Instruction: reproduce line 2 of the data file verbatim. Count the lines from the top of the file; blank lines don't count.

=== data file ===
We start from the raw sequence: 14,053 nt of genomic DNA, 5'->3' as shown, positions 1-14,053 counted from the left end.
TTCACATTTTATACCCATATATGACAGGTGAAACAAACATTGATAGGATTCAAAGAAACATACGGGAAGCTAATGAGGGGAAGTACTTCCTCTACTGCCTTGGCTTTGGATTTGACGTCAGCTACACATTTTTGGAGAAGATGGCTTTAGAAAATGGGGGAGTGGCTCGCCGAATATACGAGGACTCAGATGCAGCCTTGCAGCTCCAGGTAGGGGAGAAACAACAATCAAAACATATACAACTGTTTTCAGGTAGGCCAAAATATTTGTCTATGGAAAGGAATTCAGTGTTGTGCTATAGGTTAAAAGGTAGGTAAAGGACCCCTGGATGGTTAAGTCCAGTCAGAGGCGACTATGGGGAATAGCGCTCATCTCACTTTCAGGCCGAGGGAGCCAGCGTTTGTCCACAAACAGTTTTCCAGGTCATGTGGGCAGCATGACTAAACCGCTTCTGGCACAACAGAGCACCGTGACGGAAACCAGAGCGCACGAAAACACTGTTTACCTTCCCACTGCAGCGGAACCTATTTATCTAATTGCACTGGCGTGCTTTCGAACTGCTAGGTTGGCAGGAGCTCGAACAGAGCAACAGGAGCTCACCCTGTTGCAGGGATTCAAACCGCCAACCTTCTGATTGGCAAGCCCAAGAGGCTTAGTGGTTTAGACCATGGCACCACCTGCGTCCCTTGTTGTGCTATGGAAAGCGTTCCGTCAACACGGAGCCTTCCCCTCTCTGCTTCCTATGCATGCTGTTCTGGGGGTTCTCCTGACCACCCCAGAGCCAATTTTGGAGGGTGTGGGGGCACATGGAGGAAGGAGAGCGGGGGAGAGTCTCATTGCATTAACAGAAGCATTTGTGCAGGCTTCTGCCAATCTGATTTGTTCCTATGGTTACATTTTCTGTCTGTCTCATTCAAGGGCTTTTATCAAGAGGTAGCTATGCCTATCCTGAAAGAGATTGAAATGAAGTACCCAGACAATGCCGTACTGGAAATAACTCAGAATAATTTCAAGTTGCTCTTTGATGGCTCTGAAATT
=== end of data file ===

TTCACATTTTATACCCATATATGACAGGTGAAACAAACATTGATAGGATTCAAAGAAACATACGGGAAGCTAATGAGGGGAAGTACTTCCTCTACTGCCTTGGCTTTGGATTTGACGTCAGCTACACATTTTTGGAGAAGATGGCTTTAGAAAATGGGGGAGTGGCTCGCCGAATATACGAGGACTCAGATGCAGCCTTGCAGCTCCAGGTAGGGGAGAAACAACAATCAAAACATATACAACTGTTTTCAGGTAGGCCAAAATATTTGTCTATGGAAAGGAATTCAGTGTTGTGCTATAGGTTAAAAGGTAGGTAAAGGACCCCTGGATGGTTAAGTCCAGTCAGAGGCGACTATGGGGAATAGCGCTCATCTCACTTTCAGGCCGAGGGAGCCAGCGTTTGTCCACAAACAGTTTTCCAGGTCATGTGGGCAGCATGACTAAACCGCTTCTGGCACAACAGAGCACCGTGACGGAAACCAGAGCGCACGAAAACACTGTTTACCTTCCCACTGCAGCGGAACCTATTTATCTAATTGCACTGGCGTGCTTTCGAACTGCTAGGTTGGCAGGAGCTCGAACAGAGCAACAGGAGCTCACCCTGTTGCAGGGATTCAAACCGCCAACCTTCTGATTGGCAAGCCCAAGAGGCTTAGTGGTTTAGACCATGGCACCACCTGCGTCCCTTGTTGTGCTATGGAAAGCGTTCCGTCAACACGGAGCCTTCCCCTCTCTGCTTCCTATGCATGCTGTTCTGGGGGTTCTCCTGACCACCCCAGAGCCAATTTTGGAGGGTGTGGGGGCACATGGAGGAAGGAGAGCGGGGGAGAGTCTCATTGCATTAACAGAAGCATTTGTGCAGGCTTCTGCCAATCTGATTTGTTCCTATGGTTACATTTTCTGTCTGTCTCATTCAAGGGCTTTTATCAAGAGGTAGCTATGCCTATCCTGAAAGAGATTGAAATGAAGTACCCAGACAATGCCGTACTGGAAATAACTCAGAATAATTTCAAGTTGCTCTTTGATGGCTCTGAAATT